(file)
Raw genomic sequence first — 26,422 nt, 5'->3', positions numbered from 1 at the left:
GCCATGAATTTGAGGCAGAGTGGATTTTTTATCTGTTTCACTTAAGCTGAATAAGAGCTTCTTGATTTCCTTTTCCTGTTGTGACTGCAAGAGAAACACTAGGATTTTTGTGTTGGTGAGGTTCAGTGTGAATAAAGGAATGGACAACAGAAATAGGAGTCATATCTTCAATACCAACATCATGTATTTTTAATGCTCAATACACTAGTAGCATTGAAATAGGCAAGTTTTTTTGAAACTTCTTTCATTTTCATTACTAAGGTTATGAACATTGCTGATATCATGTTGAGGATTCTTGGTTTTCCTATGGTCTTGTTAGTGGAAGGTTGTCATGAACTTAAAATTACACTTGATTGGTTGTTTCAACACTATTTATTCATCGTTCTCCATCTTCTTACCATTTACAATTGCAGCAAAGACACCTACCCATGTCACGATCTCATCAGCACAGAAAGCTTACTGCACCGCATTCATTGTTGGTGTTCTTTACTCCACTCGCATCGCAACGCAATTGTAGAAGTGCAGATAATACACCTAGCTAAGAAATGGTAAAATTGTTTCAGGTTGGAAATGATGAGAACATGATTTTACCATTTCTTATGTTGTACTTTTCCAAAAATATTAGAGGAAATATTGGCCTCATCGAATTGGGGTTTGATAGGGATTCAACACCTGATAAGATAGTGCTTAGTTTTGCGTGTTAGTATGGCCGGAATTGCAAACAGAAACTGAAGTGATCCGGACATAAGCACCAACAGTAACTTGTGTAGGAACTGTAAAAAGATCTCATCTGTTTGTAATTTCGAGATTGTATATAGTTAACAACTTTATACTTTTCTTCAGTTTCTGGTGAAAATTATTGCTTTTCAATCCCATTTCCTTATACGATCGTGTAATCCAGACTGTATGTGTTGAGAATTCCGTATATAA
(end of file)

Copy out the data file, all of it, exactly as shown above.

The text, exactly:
Raw genomic sequence first — 26,422 nt, 5'->3', positions numbered from 1 at the left:
GCCATGAATTTGAGGCAGAGTGGATTTTTTATCTGTTTCACTTAAGCTGAATAAGAGCTTCTTGATTTCCTTTTCCTGTTGTGACTGCAAGAGAAACACTAGGATTTTTGTGTTGGTGAGGTTCAGTGTGAATAAAGGAATGGACAACAGAAATAGGAGTCATATCTTCAATACCAACATCATGTATTTTTAATGCTCAATACACTAGTAGCATTGAAATAGGCAAGTTTTTTTGAAACTTCTTTCATTTTCATTACTAAGGTTATGAACATTGCTGATATCATGTTGAGGATTCTTGGTTTTCCTATGGTCTTGTTAGTGGAAGGTTGTCATGAACTTAAAATTACACTTGATTGGTTGTTTCAACACTATTTATTCATCGTTCTCCATCTTCTTACCATTTACAATTGCAGCAAAGACACCTACCCATGTCACGATCTCATCAGCACAGAAAGCTTACTGCACCGCATTCATTGTTGGTGTTCTTTACTCCACTCGCATCGCAACGCAATTGTAGAAGTGCAGATAATACACCTAGCTAAGAAATGGTAAAATTGTTTCAGGTTGGAAATGATGAGAACATGATTTTACCATTTCTTATGTTGTACTTTTCCAAAAATATTAGAGGAAATATTGGCCTCATCGAATTGGGGTTTGATAGGGATTCAACACCTGATAAGATAGTGCTTAGTTTTGCGTGTTAGTATGGCCGGAATTGCAAACAGAAACTGAAGTGATCCGGACATAAGCACCAACAGTAACTTGTGTAGGAACTGTAAAAAGATCTCATCTGTTTGTAATTTCGAGATTGTATATAGTTAACAACTTTATACTTTTCTTCAGTTTCTGGTGAAAATTATTGCTTTTCAATCCCATTTCCTTATACGATCGTGTAATCCAGACTGTATGTGTTGAGAATTCCGTATATAA